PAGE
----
I called this revisionist history because history is written by the winners and with some distance the truth has snuck out—the Buffalo Bills were the most dominant football team of the early 1990s. Did the underperform in the Super Bowl? Yes. That led to people ignoring that facts that were contrary to the narrative of Bills as losers. The one that jumps out was how the AFC was considered so much weaker than the NFC, with the Bills as the poster child. But they were a poster child who lost only 2 of 16 games in those 4 years against their NFC opponents.

In 1990 the Bills lost to the Giants in the Super Bowl on a 50/50 shot field goal. However, the Bills went into Giants Stadium and beat them 17-13. That was on the road and it was week 14.

In 1991 the Bills lost the Redskins in the Super Bowl—Andre Reed called them the greatest team he’d ever seen.

In 1992 and 1993 the Bills lost to the Cowboys in the Super Bowl, but beat the Cowboys in Dallas during that 1993 season…and led at halftime.

The logic that calls the Bills losers means that every other team were even bigger losers. Even the Super Bowl winners. They all lost to the Bills. And if they did not play the Bills (to lose to them) it was because they did not even make it far enough into the playoffs to lose to them. The people who know this are the people of Buffalo. People who cheered for Scott Norwood after he missed that field goal. People who rallied behind their team, and continued to do so when things went South. They may have deserved a win, but it is just a game.

Oh, and watching Don Beebe run down Leon Lett brought tears to my eyes again. I think it brought tears to lots of eyes.

 

Yeah, but…The Hobbit: An Unexpected Journey (Extended Edition)

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I gave the theatrical version an above average grade of ***½. Now I tackle the extended edition. As for the original trilogy¹, Fellowship went from an amazing movie a full 5 stars; Two Towers went from crappy and arbitrary to quite good; and Return of the King held steady with some improvements and some worse dialog. Without further ado…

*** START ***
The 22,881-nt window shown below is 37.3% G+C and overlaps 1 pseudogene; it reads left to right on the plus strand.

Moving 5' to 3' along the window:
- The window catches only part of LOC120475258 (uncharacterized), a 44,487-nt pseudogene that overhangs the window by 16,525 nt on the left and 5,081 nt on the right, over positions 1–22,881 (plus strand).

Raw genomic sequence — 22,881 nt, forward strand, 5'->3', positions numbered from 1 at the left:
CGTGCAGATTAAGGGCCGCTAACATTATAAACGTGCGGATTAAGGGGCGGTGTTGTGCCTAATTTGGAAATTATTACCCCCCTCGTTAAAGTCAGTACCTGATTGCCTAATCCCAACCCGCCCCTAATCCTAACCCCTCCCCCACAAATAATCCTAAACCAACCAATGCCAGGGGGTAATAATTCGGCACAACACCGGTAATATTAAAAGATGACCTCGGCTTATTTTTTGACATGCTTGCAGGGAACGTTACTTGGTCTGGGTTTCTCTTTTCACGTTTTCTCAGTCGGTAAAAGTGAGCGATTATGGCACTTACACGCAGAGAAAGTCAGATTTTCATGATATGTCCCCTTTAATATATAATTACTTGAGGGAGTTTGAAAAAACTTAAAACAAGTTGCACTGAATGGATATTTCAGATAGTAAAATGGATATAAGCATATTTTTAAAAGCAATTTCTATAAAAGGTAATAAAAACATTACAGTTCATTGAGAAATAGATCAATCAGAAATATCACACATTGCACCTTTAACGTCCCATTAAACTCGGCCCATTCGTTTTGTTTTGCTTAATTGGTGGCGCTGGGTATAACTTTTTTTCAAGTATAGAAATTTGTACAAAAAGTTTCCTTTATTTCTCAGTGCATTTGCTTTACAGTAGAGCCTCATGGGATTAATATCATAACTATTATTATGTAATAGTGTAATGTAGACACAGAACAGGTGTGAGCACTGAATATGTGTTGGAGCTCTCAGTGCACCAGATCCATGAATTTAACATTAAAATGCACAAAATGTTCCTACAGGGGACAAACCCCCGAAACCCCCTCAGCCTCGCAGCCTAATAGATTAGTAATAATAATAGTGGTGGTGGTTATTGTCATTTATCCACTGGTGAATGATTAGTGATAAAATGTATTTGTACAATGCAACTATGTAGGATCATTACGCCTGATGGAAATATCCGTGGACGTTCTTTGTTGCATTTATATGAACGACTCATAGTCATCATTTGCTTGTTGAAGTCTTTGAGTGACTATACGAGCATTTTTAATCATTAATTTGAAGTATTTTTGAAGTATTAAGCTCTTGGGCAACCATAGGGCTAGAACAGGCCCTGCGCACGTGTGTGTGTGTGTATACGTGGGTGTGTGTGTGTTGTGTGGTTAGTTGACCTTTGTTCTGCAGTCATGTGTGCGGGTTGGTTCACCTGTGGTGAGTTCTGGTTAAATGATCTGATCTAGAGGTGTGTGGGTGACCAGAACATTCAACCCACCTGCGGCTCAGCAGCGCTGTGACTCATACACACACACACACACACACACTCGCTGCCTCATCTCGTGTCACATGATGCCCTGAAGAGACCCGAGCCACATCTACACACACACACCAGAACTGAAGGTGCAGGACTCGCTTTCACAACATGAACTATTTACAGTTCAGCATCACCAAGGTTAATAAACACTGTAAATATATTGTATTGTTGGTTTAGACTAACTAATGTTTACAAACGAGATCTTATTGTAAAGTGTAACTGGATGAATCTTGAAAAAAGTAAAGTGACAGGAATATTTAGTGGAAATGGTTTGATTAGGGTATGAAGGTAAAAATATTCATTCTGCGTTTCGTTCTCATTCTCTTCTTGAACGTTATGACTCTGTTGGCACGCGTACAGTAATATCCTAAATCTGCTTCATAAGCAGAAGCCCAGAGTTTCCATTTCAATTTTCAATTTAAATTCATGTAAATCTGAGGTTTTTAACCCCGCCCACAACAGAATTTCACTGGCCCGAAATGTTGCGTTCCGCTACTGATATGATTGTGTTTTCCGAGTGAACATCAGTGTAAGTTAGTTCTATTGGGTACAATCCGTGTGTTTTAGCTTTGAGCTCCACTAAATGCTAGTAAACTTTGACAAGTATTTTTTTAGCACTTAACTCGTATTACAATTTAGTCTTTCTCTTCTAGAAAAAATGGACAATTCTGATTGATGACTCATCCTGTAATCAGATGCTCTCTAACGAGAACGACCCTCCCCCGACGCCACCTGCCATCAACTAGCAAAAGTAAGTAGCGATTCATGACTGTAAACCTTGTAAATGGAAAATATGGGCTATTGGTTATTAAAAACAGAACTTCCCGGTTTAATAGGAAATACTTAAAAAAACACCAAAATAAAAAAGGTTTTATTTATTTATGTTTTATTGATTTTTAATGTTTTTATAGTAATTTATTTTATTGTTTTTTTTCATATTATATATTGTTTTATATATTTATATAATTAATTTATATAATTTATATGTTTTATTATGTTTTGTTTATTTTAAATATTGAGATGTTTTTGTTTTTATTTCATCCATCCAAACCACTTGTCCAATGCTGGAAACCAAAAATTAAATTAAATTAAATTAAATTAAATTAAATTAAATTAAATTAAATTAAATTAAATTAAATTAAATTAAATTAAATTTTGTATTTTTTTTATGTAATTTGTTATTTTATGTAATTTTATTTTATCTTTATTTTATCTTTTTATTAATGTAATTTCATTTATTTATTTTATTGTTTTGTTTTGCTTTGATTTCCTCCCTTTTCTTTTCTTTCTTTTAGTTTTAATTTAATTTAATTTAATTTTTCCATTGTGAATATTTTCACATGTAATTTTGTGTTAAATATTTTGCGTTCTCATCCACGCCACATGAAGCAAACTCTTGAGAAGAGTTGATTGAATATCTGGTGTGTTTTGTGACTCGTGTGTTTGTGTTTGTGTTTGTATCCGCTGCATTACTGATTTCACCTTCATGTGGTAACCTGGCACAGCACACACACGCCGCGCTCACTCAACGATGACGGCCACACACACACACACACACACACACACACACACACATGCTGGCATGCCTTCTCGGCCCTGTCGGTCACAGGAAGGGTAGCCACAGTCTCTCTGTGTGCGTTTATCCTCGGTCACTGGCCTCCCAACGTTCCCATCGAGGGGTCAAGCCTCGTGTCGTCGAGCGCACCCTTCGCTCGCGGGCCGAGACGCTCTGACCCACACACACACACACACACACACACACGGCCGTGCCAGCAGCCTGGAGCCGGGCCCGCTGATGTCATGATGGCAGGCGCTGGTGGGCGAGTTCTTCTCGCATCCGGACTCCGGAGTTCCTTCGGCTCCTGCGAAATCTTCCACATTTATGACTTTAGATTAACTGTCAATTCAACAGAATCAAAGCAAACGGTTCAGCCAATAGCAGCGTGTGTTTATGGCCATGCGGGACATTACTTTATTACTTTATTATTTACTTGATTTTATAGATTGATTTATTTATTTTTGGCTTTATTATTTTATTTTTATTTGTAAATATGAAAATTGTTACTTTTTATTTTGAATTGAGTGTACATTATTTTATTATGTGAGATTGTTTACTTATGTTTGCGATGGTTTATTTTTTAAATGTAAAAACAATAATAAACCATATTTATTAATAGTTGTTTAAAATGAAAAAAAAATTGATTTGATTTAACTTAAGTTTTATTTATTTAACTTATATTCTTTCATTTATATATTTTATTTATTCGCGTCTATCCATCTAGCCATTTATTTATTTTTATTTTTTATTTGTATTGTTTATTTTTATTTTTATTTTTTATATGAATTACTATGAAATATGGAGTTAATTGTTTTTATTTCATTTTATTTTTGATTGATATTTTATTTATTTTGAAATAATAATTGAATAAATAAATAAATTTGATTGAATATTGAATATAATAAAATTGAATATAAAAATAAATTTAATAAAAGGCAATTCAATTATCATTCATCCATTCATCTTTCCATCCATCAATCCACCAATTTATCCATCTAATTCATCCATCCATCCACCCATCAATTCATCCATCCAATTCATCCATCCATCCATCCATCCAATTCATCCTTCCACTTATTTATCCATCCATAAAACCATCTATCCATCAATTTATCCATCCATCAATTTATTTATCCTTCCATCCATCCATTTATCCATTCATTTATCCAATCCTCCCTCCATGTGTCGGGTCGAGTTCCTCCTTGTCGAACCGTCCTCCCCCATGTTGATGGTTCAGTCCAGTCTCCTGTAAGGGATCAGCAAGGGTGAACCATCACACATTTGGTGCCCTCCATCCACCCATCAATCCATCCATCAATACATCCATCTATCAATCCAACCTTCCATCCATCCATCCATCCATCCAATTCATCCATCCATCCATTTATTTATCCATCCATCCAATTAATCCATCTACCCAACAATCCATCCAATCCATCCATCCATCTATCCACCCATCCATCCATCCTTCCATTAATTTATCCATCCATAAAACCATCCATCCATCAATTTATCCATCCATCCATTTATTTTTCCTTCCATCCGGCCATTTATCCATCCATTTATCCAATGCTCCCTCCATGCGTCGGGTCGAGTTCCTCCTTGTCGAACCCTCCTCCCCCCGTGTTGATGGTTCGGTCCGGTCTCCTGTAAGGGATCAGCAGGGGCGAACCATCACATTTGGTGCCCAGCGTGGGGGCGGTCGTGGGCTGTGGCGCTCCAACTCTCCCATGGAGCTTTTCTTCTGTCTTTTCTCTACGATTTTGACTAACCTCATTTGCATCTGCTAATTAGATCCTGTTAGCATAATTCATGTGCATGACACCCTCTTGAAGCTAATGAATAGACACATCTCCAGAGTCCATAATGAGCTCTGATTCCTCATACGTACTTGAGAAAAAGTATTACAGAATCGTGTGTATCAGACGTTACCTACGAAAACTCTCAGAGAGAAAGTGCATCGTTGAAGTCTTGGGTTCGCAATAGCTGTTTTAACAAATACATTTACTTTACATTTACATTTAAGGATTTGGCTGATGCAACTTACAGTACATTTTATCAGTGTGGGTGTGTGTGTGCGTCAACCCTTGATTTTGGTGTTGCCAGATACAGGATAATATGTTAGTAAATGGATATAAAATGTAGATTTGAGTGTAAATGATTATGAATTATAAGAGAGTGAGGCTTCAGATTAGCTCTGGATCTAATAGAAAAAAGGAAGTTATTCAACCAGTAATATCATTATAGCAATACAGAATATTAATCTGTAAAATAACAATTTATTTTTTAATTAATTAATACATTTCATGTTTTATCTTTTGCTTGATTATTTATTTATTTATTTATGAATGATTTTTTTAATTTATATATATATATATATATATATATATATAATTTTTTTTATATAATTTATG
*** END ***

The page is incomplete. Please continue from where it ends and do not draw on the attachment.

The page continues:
Hobbiton gets a little more time and that is a true delight. Bilbo (Martin Freeman) spends so much time defying the stereotypes of Hobbits that it is pleasant to see him indulging in his natural ways, at least for a little bit longer. The pre-cap of events leading to Smaug’s conquest of the Dwarf mountain kingdom of Erebor adds little bits that add depth to the characters. A mere 15 second extension showing King Thranduil being taunted with diamonds by King Thror helps explain how they went from allies to ones who might not aid each other in dragon attack. I am really trying not to go full-blown dork here, but that might be a futile endeavor.

From a visual standpoint the image quality on my tv is vastly inferior to the big screen experiences, regardless of the frame rate and number of dimensions. The audio may not surround me, but I do appreciate having control over its volume. Aurally the biggest disappointment for me was the limited number of songs—which comes crashing down on me whenever I hear “Misty Mountains Cold”. It might sound melodramatic, but part of me hurts inside when I do not get more of them. So when Bofur hopped up on a table in Rivendell I loved it. The song, The Man in the Moon Stayed Up Too Late, was written by Bilbo Baggins, and premiered in “The Lord of the Rings”, but conceivably he could have taught it to Thorin’s Company before arriving in Rivendell. The full version of “Down in Goblin Town” is in this version too!